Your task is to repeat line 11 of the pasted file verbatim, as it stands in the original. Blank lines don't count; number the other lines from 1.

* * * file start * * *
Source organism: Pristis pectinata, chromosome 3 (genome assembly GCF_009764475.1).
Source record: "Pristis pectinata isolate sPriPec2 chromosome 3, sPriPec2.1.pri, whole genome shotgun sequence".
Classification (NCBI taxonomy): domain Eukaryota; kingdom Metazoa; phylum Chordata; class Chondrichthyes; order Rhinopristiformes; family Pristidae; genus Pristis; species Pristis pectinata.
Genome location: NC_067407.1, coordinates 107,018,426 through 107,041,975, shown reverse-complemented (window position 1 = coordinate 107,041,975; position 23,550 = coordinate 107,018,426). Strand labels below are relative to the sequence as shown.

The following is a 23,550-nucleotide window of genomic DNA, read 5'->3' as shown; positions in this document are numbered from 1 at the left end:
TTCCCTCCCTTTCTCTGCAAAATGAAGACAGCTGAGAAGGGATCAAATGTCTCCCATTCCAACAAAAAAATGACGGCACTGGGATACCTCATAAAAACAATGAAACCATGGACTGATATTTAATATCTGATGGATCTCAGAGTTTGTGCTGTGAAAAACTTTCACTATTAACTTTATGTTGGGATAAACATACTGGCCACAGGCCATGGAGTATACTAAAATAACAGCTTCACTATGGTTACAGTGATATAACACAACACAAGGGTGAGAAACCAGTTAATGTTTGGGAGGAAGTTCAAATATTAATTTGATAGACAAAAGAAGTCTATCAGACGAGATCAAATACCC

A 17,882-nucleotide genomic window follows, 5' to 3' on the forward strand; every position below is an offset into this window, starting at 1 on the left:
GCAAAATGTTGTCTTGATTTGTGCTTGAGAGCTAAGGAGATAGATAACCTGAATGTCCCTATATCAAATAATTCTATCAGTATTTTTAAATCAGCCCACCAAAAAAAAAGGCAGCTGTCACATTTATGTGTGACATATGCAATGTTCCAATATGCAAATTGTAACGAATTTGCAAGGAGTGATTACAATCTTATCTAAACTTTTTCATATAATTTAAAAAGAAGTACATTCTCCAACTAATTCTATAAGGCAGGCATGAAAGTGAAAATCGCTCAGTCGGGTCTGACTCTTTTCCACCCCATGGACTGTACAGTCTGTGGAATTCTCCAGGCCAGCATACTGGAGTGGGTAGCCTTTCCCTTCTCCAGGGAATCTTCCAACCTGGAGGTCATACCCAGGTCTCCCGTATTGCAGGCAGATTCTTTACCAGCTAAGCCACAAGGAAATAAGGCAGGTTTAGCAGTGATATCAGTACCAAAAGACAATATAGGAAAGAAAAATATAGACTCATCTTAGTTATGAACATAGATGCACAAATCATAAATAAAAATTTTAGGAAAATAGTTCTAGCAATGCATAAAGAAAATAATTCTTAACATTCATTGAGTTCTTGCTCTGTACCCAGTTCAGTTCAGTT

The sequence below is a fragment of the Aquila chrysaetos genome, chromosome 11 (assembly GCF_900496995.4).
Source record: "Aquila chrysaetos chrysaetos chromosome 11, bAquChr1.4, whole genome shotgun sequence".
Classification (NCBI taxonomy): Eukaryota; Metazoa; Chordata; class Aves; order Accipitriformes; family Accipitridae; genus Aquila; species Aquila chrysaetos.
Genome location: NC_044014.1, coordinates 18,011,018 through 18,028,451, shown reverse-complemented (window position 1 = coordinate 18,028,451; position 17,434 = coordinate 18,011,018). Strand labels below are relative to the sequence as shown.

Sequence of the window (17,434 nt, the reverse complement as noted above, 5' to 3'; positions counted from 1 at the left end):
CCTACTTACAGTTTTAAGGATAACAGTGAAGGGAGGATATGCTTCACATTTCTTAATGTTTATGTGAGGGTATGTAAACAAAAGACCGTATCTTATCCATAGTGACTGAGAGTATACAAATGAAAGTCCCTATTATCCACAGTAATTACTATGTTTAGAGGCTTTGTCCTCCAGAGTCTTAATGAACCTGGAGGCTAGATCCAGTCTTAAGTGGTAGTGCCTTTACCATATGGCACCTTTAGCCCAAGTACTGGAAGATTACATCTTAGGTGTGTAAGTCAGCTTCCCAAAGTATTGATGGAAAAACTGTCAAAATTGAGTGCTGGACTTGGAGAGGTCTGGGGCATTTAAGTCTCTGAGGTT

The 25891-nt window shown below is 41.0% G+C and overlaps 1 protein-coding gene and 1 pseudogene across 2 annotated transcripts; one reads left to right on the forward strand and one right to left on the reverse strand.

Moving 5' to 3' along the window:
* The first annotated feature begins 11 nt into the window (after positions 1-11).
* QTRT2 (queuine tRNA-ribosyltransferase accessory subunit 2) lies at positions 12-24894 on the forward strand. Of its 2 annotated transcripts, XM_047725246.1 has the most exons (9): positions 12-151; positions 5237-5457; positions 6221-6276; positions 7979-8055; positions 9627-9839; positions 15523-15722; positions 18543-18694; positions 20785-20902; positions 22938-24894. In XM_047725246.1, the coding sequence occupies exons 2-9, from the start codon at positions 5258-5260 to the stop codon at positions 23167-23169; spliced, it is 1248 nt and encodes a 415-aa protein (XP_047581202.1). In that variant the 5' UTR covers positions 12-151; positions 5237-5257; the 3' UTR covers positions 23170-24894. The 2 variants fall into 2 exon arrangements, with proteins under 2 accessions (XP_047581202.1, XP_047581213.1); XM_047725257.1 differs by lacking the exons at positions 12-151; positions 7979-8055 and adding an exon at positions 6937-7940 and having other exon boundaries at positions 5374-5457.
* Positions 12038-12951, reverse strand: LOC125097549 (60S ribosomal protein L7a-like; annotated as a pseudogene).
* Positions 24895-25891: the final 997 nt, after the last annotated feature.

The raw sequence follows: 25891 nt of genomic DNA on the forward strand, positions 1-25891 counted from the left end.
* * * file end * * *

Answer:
Classification (NCBI taxonomy): Eukaryota; Metazoa; Chordata; class Aves; order Accipitriformes; family Accipitridae; genus Aquila; species Aquila chrysaetos.